Soft Focus

It’s just like life, I think, as I wander

To the local line of shops. The roadside

Trees are faded shadows in the grey mists

Clouding their branches. The future trails out

Into a wash of dishwater. I see

The world vaguely; colour is drained away

And the scene stretches its hand to summon

Memories of a black and white history,

As if we all sat with Miss Havisham

In a cobweb draped decay, life muffled,

Mind drifting into private delusions

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Land of Hope

The traffic groaned, we did not hear,

We wandered gravely furrow-browed,

Oblivious, our minds unclear,

Our senses numbed, our shoulders bowed.

 

No blackbird song can pierce our world,

Our thoughts were fixed on stranger shores,

Where truth was dreamt midst currents, hurled

By home events and distant wars.

 

 

We stumbled on; we stumble on

As if we had a noble aim

In view, whilst nature’s treasures shone

In sunlight’s golden evening flame.

 

 

The track leads up towards the woods

Whose shade and dappled sunlight kiss

The lids of tired eyes, cool the blood

That haunts us with its silent hiss.

 
This dusty path is marked by those

Who comfort with their lolling tongue

And pleading eyes; in the hedgerows

Lurks the nettle’s sting, cobweb hung.

 

At last we come to where the view

Unfolds, and draws us out to scan

The distant hills, no longer blue

But vague, where our ambition ran.

Dawn chorus

What we do not see stirs the woods to life

The hidden spark of dawn fires a babble

From survivors of the darkness.

Music it is not; just a cold rhythm

Crying out in fear and hope for the light

For safety in enmity.

 
What if the light came to hushed disregard,

If the first cry was met with indifference

And no bird sang in reply?

So, safe in the crooked branch of the tree,

No one to challenge his supremacy

He must surely die voiceless

Living

The morning hurries on.

A sound track of wind

machined from the tarmac

bears the weight of speed.

Pace after pace.

Creaking joints

need the morning oils

of strain and stretch

so I can join the traffic

rushing through the awkwardness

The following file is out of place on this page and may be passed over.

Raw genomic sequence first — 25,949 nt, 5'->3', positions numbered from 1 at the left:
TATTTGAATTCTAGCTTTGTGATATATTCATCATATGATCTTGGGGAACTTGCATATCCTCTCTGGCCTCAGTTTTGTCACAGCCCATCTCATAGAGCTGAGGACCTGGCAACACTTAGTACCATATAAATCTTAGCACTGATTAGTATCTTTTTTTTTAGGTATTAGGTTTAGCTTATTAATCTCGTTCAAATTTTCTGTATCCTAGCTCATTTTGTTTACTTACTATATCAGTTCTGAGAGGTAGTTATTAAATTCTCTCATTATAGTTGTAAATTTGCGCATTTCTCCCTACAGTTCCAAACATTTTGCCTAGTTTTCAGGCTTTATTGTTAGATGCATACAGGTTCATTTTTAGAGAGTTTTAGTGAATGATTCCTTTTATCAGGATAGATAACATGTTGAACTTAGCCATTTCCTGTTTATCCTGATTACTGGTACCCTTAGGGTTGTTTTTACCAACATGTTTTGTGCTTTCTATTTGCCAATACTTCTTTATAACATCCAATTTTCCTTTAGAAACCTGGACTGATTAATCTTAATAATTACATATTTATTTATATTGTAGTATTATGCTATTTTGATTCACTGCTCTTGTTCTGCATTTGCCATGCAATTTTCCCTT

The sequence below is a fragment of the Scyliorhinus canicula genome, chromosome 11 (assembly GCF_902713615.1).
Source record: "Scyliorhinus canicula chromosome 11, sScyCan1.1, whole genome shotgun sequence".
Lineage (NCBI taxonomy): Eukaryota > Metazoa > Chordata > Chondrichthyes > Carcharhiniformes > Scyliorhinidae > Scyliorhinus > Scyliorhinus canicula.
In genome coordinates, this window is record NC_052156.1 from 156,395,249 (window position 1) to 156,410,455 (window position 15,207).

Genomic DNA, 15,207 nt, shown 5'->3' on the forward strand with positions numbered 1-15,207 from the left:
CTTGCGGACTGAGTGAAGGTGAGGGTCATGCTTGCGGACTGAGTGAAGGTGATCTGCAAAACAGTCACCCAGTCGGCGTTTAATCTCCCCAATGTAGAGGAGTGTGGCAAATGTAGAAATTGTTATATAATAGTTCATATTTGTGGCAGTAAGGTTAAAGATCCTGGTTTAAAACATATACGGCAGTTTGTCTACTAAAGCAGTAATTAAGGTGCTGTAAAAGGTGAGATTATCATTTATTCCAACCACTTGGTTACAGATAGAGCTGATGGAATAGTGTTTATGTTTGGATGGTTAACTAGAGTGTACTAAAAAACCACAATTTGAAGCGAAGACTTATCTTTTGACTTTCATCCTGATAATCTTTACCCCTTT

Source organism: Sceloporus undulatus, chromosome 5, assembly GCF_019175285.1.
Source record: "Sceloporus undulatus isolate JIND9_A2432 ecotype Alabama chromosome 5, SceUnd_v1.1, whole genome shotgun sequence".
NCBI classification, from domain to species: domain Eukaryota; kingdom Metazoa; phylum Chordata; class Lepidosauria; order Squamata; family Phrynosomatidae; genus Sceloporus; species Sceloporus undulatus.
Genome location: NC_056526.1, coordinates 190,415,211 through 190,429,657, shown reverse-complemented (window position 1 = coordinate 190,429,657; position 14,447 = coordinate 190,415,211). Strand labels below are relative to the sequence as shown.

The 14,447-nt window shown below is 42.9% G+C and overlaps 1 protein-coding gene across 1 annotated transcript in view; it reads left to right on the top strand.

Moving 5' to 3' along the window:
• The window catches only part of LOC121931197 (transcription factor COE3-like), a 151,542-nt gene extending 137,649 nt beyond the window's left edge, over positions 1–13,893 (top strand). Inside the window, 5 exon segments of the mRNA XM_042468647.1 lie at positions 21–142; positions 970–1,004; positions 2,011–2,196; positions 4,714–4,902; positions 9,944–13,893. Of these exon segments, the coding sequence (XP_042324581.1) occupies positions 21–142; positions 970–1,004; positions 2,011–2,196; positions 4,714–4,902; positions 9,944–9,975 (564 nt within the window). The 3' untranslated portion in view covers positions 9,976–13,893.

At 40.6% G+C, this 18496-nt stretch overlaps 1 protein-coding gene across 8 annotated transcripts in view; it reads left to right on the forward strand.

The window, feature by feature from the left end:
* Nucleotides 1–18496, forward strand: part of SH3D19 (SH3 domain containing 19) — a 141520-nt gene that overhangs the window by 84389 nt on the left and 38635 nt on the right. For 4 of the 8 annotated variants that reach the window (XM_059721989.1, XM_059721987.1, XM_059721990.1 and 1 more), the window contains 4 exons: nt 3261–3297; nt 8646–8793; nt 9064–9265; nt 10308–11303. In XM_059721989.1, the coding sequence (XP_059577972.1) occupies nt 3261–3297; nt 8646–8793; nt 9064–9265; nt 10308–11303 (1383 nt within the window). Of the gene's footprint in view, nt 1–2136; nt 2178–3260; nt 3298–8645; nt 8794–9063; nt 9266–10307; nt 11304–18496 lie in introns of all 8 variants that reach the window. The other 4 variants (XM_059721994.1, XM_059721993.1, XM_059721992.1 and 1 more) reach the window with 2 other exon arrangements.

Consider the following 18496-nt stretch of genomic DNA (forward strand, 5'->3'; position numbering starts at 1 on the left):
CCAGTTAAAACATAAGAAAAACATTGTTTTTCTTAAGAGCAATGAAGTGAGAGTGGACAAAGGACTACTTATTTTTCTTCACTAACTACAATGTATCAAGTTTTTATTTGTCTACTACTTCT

of what is to come.

The path shrinks beneath

brambles and crowding nettles.

I hold myself in,

eyes fixed on the next step,

fearing the snag of thorn

and the poison sting.

Only in the tired dust

of a late afternoon trudge

can I see the dark jewels

shining in their ripeness,

still and waiting.

Borrowdale

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A kind of darkness; leaf mould, mist

Dank and rich, water sluicing mud

Into pathways, staining walkers’ pants,

Capillary action dampening

The spirits of all who pass. The dark

Seeps into the hotels; the heavy

Mansions weighed down with the sweet comfort

Of the middle people – middle aged,

Middle class, Werther’s originals.

Yes, it was weight more than a darkness,

Not ominous, more heavy, dense,

Over rich, sugar saturated.

It required the openness, wind blown

Heights, rock faces of adventure, seen

Between the thick foliage below,

As if the drama of the mountains

Sprang out of the valley’s rich brocade.

For me, freedom comes on the bare rock ridge,

The barren fields of summit boulders,

Looking down on the coach bound trippers

Who cling to the deep hued luxury,

The chocolate filled lounges, the heart strewn

Gift shops and carefully staged viewpoints,

Who bask in the closeness of people

Whilst we nod, shy in our solitude.

The heavy stone and lush gardens may

Be to me like Christmas Day after

The turkey dinner with a blazing fire,

Paralysed in a fug of family,

But the summit ridge needs the valley,

Its colour, its promise of comfort.

The Woods

image

No history has carved a memory

In these woods. No folk melodies breathe here

In the mists of morning. The old pines lean

Helpless and dying where the storms have blown.

The gnarled hands of working men have bypassed

These crippled oaks. Stones lie where God placed them,

Nursing the disorder of creation.

The wooded hill bookends urban stories

Of the glow of blown glass, of the clamour

Of forged tools, of the chatter of tradesmen.

Trees lean back staring vacantly where winds

Sweep the far hills with melancholic verse.

They look to the skies for the songs they know,

From times beyond the reach of history,

And they sing them in the shiver of bones.

Avenue

image

I don’t want to argue

But ‘avenue’ is ‘avenir’ –

About arrivals not endings

Is this a T S Eliot moment?

 

The guard of honour

Lines the arrival of bride and groom

Setting out, one hopes, on a life

Of what? Of love, adventure or escape?

 

Have we seen a courtship?

Certainly a shared sense

Of magic and discovery,

A mutual sympathy of vision.

 

But as we look along

The shaded avenue, we see

An argument of colour and texture –

And an argument means a real meeting.

 

We look down the path

And wonder if we will reach

A different destination

In the light or deeper in the forests?

 

Where have we arrived?

It is difference that is fruitful;

It is the argument that makes us

Look closer and see the world more clearly.

 

This is the last of a series of poems that were inspired by a book, “Scenes Through Different Eyes”. This was a collaboration between Phil McMenemy, a photographer whose images he has allowed me to post here and Julie Dumbarton, an artist whose work can be seen on her website (www.juliedumbarton.com). They each brought their own skills and vision to the same landscape to create a beautiful book. Phil’s work can be explored on his Facebook page (www.facebook.com/GalleryAtLaurieston/) or on his website (https://philmcmenemy.smugmug.com/). Having bought the book, I didn’t want it to sit ignored on a coffee table and so I wrote a sequence of poems that forced me to look and think about the photographs and paintings.